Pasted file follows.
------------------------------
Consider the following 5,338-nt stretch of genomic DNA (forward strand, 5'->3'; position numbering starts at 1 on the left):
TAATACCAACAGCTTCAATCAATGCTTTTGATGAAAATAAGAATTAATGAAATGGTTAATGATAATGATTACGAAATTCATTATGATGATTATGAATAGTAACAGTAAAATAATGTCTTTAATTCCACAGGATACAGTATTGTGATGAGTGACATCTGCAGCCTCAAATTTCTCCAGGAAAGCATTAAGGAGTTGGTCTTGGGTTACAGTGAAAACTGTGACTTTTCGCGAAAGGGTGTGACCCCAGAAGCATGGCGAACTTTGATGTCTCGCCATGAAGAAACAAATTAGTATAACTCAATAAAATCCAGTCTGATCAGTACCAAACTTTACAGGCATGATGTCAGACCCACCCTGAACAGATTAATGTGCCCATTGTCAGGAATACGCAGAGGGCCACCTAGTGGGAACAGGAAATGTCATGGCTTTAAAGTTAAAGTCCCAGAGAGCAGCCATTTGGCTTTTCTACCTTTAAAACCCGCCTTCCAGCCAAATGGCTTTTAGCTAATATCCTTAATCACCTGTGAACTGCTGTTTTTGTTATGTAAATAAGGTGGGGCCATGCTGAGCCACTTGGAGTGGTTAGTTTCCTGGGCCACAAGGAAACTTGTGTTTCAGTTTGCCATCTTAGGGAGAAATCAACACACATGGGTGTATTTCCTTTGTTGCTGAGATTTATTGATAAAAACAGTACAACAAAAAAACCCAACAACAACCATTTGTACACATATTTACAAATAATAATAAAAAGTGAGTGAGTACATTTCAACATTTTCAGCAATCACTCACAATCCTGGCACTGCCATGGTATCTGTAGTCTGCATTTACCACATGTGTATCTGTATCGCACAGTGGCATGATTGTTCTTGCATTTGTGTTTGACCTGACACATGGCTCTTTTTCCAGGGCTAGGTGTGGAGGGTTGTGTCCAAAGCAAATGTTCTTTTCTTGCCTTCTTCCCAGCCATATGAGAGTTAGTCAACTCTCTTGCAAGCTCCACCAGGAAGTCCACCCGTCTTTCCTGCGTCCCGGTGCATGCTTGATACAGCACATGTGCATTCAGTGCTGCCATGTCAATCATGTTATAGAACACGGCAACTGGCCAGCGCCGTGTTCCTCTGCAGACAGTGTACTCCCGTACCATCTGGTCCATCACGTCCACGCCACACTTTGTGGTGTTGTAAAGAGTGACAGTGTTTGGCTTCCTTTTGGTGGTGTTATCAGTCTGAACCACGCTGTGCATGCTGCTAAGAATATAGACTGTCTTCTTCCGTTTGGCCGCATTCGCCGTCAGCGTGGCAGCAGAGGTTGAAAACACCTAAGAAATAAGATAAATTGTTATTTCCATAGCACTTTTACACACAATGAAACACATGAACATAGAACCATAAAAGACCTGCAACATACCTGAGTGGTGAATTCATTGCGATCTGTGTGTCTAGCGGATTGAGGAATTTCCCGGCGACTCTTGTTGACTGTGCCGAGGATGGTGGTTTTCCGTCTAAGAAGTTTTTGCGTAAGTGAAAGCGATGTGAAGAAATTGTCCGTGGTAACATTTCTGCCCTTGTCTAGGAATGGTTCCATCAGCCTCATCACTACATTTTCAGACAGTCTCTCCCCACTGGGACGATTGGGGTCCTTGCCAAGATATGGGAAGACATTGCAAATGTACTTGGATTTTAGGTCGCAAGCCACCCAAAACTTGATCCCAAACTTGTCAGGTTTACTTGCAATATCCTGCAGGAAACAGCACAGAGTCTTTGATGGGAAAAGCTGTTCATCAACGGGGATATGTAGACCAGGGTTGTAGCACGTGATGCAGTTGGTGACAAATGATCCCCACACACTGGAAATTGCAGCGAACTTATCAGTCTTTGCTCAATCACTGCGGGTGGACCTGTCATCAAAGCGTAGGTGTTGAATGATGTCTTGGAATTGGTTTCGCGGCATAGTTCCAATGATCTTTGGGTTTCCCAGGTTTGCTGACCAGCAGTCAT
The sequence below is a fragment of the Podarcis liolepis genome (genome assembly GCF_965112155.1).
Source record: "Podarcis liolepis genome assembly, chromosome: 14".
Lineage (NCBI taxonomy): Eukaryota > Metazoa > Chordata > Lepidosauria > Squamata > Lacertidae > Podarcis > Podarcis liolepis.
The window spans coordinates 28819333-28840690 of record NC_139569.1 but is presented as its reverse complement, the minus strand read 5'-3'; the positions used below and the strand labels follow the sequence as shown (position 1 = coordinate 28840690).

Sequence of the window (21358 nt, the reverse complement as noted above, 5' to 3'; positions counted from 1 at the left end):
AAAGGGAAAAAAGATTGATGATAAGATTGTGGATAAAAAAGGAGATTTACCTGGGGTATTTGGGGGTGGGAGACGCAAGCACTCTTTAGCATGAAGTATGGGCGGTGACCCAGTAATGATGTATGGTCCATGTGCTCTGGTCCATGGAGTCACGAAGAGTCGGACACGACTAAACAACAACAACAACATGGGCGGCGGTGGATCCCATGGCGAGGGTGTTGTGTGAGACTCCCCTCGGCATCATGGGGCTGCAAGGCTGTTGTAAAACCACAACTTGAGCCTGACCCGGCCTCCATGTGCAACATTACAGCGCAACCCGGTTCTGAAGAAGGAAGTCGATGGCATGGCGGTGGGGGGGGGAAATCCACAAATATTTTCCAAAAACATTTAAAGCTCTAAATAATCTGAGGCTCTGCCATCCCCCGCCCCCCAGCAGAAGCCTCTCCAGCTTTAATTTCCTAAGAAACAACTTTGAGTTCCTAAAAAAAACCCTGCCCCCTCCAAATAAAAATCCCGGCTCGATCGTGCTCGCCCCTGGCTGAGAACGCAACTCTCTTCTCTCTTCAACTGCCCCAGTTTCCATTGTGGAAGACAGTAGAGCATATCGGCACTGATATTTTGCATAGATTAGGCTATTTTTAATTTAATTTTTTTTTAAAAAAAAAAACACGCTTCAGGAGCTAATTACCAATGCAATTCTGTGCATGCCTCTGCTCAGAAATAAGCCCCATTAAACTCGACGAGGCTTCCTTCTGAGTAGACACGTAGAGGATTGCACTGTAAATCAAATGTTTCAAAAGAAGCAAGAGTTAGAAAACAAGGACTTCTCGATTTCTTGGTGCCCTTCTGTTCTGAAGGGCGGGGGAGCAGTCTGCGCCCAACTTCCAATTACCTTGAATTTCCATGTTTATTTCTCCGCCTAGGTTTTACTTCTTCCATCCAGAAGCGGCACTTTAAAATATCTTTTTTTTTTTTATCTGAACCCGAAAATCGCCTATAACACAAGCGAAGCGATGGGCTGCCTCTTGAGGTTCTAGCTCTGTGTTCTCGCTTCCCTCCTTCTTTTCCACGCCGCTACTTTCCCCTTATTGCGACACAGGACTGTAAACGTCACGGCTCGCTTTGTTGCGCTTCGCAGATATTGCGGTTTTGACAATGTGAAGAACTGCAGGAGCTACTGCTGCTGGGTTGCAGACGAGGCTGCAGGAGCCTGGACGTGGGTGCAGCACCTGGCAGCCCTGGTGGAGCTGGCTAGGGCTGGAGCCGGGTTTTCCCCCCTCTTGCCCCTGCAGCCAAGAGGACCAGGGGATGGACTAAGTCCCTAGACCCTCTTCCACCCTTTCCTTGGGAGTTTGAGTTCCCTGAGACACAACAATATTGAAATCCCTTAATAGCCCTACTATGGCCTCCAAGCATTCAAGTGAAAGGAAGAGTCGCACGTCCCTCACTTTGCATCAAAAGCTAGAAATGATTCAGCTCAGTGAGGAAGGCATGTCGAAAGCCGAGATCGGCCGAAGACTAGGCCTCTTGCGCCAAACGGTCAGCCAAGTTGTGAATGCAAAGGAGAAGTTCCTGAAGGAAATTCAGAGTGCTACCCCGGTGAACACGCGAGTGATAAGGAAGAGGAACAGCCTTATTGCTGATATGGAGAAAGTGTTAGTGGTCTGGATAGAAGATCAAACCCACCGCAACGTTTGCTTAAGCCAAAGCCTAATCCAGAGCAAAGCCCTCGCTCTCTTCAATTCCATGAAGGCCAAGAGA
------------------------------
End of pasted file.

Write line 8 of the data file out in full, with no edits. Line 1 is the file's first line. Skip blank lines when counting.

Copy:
AAAGGGAAAAAAGATTGATGATAAGATTGTGGATAAAAAAGGAGATTTACCTGGGGTATTTGGGGGTGGGAGACGCAAGCACTCTTTAGCATGAAGTATGGGCGGTGACCCAGTAATGATGTATGGTCCATGTGCTCTGGTCCATGGAGTCACGAAGAGTCGGACACGACTAAACAACAACAACAACATGGGCGGCGGTGGATCCCATGGCGAGGGTGTTGTGTGAGACTCCCCTCGGCATCATGGGGCTGCAAGGCTGTTGTAAAACCACAACTTGAGCCTGACCCGGCCTCCATGTGCAACATTACAGCGCAACCCGGTTCTGAAGAAGGAAGTCGATGGCATGGCGGTGGGGGGGGGAAATCCACAAATATTTTCCAAAAACATTTAAAGCTCTAAATAATCTGAGGCTCTGCCATCCCCCGCCCCCCAGCAGAAGCCTCTCCAGCTTTAATTTCCTAAGAAACAACTTTGAGTTCCTAAAAAAAACCCTGCCCCCTCCAAATAAAAATCCCGGCTCGATCGTGCTCGCCCCTGGCTGAGAACGCAACTCTCTTCTCTCTTCAACTGCCCCAGTTTCCATTGTGGAAGACAGTAGAGCATATCGGCACTGATATTTTGCATAGATTAGGCTATTTTTAATTTAATTTTTTTTTAAAAAAAAAAACACGCTTCAGGAGCTAATTACCAATGCAATTCTGTGCATGCCTCTGCTCAGAAATAAGCCCCATTAAACTCGACGAGGCTTCCTTCTGAGTAGACACGTAGAGGATTGCACTGTAAATCAAATGTTTCAAAAGAAGCAAGAGTTAGAAAACAAGGACTTCTCGATTTCTTGGTGCCCTTCTGTTCTGAAGGGCGGGGGAGCAGTCTGCGCCCAACTTCCAATTACCTTGAATTTCCATGTTTATTTCTCCGCCTAGGTTTTACTTCTTCCATCCAGAAGCGGCACTTTAAAATATCTTTTTTTTTTTTATCTGAACCCGAAAATCGCCTATAACACAAGCGAAGCGATGGGCTGCCTCTTGAGGTTCTAGCTCTGTGTTCTCGCTTCCCTCCTTCTTTTCCACGCCGCTACTTTCCCCTTATTGCGACACAGGACTGTAAACGTCACGGCTCGCTTTGTTGCGCTTCGCAGATATTGCGGTTTTGACAATGTGAAGAACTGCAGGAGCTACTGCTGCTGGGTTGCAGACGAGGCTGCAGGAGCCTGGACGTGGGTGCAGCACCTGGCAGCCCTGGTGGAGCTGGCTAGGGCTGGAGCCGGGTTTTCCCCCCTCTTGCCCCTGCAGCCAAGAGGACCAGGGGATGGACTAAGTCCCTAGACCCTCTTCCACCCTTTCCTTGGGAGTTTGAGTTCCCTGAGACACAACAATATTGAAATCCCTTAATAGCCCTACTATGGCCTCCAAGCATTCAAGTGAAAGGAAGAGTCGCACGTCCCTCACTTTGCATCAAAAGCTAGAAATGATTCAGCTCAGTGAGGAAGGCATGTCGAAAGCCGAGATCGGCCGAAGACTAGGCCTCTTGCGCCAAACGGTCAGCCAAGTTGTGAATGCAAAGGAGAAGTTCCTGAAGGAAATTCAGAGTGCTACCCCGGTGAACACGCGAGTGATAAGGAAGAGGAACAGCCTTATTGCTGATATGGAGAAAGTGTTAGTGGTCTGGATAGAAGATCAAACCCACCGCAACGTTTGCTTAAGCCAAAGCCTAATCCAGAGCAAAGCCCTCGCTCTCTTCAATTCCATGAAGGCCAAGAGA